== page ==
Discuss the entrepreneurial ecosystem in Brazil is not an easy task. But professionals with experience on investing and creating companies in that market, have learned enough about the biggest country in LatAm and know exactly which are the factors to weigh in that business environment. Fear of failure, lack of successful stories, and the immaturity of the market were some of the points discussed by investors and entrepreneurs from Advance Medical, Valor Capital Group, Accel Partners, IDXP and T2 Ventures regarding the entrepreneurial ecosystem in Brazil.
Whether Brazil has an innovation ecosystem and if it can be compared to Silicon Valley, this is a question with two answers, according to Fred Aslan. The CEO of Advance Medical pointed out that he decided to start his own company in Brazil, in 2010, because he saw the opportunities in his country. His company is focused on the commercialization of medical technology in Brazil and other countries in Latin America.
“Yes, Brazil has an entrepreneurial ecosystem and no, it is not like the US. Because the US have the advantage of having a very mature ecosystem, where everybody basically speaks the same language, everyone knows who to go to for any information and there are many people who make this ecosystem work, “explained.
With more than 10 years of experience investing on healthcare innovation in the Bay Area with Venrock, Aslan pointed out that an entrepreneurial ecosystem is not built only by the entrepreneur. He believes that many people make it happen, from board members to investors to bankers.
“And I think Brazil has a very entrepreneurial culture place, but it is not as advanced in regards of number of investors in the side lines, or as many experienced people, building and selling companies as we do here,” said Aslan.
Some of the reasons pointed by Fred Aslan for the differences between the entrepreneurial environment in Brazil and SV include the lack of experience of Brazilian entrepreneurs compared to the US, therefore less successful stories.
“But the good stories are beginning to emerge now. And the success attracts talents, and people realize that the career as an entrepreneur exists, which is something new in Brazil.”
It is no surprise that all the panelists agreed that Silicon Valley is an unique place for entrepreneurs from everywhere. While confirming this fact, Antoine Colaco, partner at Valor Capital Group, also said that he sees Brazil as a place that presents big opportunities.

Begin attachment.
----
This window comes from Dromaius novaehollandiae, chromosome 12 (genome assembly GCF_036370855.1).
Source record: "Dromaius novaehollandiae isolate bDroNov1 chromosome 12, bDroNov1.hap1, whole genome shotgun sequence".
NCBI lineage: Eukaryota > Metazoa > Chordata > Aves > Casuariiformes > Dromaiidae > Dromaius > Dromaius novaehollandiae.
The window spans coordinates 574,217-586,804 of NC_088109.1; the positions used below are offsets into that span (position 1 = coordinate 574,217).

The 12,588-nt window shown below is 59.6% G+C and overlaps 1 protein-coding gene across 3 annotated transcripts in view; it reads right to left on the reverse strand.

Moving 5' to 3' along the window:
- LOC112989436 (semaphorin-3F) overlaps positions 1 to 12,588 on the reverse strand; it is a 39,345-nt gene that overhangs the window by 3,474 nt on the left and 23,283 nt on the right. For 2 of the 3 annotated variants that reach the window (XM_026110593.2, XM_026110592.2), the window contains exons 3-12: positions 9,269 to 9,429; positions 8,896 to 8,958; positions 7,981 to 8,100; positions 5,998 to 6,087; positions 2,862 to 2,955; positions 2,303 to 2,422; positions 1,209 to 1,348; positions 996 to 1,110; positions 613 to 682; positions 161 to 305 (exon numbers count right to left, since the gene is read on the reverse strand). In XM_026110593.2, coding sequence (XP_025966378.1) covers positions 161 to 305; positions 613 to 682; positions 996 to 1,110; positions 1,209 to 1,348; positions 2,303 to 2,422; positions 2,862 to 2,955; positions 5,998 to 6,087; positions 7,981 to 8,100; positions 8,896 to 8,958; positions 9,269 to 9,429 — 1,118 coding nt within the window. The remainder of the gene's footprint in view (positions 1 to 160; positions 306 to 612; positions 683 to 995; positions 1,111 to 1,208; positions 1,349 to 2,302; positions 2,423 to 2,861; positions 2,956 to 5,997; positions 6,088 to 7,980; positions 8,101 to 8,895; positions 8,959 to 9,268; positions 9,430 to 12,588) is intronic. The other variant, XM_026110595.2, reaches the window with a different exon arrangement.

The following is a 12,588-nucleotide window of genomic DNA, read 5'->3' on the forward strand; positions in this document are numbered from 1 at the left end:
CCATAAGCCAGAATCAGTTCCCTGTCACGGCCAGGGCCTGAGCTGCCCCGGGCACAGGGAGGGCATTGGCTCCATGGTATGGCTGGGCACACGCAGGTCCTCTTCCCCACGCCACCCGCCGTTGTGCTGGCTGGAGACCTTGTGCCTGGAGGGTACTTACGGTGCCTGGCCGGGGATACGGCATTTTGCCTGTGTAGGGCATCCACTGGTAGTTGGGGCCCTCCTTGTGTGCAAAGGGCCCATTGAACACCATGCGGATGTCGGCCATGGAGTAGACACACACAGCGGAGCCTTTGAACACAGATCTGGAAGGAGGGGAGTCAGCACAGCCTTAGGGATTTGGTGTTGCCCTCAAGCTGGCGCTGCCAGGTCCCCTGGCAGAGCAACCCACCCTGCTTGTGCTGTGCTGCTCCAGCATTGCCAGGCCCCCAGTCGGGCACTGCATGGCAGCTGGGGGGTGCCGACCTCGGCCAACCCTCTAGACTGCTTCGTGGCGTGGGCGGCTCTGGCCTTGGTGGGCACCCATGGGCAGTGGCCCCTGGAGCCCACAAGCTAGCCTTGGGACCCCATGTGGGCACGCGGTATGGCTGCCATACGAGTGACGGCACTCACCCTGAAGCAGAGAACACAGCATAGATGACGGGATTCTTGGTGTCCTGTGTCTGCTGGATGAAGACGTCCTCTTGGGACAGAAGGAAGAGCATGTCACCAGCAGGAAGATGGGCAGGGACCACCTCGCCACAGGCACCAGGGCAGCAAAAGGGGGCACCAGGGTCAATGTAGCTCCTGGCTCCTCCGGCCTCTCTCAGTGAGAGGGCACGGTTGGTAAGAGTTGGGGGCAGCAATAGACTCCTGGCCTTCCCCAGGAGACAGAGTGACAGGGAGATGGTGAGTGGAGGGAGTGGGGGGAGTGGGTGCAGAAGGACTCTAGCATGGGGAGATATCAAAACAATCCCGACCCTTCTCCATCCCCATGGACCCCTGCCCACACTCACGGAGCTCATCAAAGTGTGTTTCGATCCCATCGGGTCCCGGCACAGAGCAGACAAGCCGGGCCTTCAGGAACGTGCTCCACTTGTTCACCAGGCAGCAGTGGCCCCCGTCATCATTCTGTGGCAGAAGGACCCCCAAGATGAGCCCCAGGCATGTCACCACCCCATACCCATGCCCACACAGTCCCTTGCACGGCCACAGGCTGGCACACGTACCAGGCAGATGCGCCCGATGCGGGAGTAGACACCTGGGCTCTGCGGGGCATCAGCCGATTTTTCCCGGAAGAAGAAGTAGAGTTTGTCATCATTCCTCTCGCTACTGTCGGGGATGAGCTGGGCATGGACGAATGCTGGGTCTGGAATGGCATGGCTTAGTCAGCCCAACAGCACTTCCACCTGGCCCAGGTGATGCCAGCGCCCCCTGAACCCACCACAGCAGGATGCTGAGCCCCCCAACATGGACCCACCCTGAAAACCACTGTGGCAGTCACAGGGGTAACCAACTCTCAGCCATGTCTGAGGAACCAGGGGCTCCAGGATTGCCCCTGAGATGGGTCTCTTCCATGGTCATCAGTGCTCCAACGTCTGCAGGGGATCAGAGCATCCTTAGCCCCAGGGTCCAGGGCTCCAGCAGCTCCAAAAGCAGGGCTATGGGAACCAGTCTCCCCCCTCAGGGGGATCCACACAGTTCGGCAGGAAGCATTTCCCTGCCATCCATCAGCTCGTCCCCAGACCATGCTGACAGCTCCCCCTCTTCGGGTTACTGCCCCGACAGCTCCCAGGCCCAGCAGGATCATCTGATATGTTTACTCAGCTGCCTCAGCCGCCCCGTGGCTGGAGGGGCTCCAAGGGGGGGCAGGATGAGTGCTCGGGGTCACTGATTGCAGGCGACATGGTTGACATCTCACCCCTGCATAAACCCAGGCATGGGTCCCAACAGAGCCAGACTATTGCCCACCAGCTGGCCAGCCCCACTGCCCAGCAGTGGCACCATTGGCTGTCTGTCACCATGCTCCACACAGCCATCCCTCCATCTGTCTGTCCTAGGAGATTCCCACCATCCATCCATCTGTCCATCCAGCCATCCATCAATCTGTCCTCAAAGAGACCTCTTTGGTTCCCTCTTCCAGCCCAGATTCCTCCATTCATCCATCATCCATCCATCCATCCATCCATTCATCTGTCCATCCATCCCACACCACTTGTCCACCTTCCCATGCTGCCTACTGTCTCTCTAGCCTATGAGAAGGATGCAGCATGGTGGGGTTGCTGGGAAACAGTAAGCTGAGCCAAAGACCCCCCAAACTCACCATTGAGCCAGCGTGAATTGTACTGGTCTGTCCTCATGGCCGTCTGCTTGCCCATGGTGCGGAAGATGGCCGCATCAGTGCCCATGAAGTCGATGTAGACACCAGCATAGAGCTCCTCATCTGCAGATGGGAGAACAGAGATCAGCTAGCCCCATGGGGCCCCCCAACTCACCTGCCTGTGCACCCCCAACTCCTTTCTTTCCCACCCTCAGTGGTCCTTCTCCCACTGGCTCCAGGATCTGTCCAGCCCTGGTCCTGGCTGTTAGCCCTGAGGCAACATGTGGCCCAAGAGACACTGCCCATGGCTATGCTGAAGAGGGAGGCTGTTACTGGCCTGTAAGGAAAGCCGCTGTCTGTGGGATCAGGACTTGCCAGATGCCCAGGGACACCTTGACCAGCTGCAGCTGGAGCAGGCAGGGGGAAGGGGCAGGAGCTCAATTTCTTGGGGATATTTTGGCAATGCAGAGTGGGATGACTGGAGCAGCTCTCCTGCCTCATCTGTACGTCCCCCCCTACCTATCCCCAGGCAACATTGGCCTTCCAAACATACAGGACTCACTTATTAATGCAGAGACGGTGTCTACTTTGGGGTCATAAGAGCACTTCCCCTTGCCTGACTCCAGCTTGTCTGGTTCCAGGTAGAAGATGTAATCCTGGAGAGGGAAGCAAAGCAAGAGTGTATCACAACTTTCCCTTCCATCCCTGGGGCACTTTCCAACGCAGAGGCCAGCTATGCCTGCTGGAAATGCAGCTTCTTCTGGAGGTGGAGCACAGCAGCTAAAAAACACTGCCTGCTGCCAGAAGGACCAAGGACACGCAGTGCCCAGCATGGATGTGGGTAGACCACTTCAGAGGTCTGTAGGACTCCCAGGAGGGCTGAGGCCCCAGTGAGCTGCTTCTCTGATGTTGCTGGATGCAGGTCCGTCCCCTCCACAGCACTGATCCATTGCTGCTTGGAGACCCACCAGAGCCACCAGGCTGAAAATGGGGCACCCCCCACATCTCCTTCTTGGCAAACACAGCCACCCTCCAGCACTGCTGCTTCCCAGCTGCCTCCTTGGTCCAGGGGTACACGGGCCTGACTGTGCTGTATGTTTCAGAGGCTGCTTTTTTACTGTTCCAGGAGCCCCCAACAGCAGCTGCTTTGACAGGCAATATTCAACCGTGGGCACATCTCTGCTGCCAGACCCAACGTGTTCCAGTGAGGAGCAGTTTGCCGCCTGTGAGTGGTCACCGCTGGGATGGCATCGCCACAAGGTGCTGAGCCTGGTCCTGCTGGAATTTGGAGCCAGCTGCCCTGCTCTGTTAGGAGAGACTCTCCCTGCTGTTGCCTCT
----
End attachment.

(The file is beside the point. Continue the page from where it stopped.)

“There are inefficiencies and technology can solve them. Even when we consider the economy, the water shortage and other things that are happening right now in Brazil, I still think that there is a lot of opportunities for companies to solve problems and we have seen some very excited entrepreneurs there”, explained.
To make justice to the young entrepreneurial scenario in Brazil, Colaco stated the fact that Silicon Valley is a much more mature ecosystem and that the system in Brazil still has a lot to learn.
“It is more difficult to hire and fire professionals in Brazil and also set up a company. But if you can find an entrepreneur that can go through all those processes, he can be very successful outside the country too.”
Mariana Donangelo, integrant of the investment team at Accel Partners, said that although companies in Latam are on their portfolio since 2008 and that they have success in their investments in the region, the situation hasn’t gotten to a point where it is worth for Accel having an office in Brazil yet.
“As for now, we are happy with the strategy we have, which is to invest from here, but making sure that we have partners that can help our companies on a local level,” added.
But if Brazil presents lots of business opportunities, one question remains: Why do Brazilian entrepreneurs still come to Silicon Valley?
According to the co-founder of IDXP Analytics, Gustavo Lemos, who also founded a company in Brazil, the experience as an entrepreneur in both places has made him able to evaluate the differences when it comes to the ecosystem. Lemos is a successful Brazilian entrepreneur and its company IDXP provides in-store shopper behavior analytics.
“The environment is what really matters. It is important for the entrepreneur to be surrounded by people who understand what he/she is doing. This goes from company founders who plan to build an entrepreneurial career, to investors knowing what is the right way to incentive an early stage startup and its risks to the funding ecosystem as well”, explained Lemos.
When asked how Brazil can put the pieces together to form a stronger entrepreneurial scenario, the CEO and co-founder at T2 Venture Creation Victor Hwang explained that it is necessary to understand the difference between money and capital. According to Hwang, capital is something that can be used, leveraged, and circulated in a system.
“If you look at the Valley, the fund managers, the people who actually put the money, they just do not try to take a high percentage of the business because they realize they are partners integrated in the process.”
Victor Hwang also highlighted that the birth of the venture capital industry in the Valley was born thanks to people who jumped in without even knowing if they could fund the company.
“So that model, of fund managers taking an entrepreneurial path, is missing in those parts of the world (not just Brazil) because they think it is a money problem. In fact, it is not, it is a capital problem and people who manage that capital have to adopt a certain attitude on the way they work with entrepreneurs”, concluded.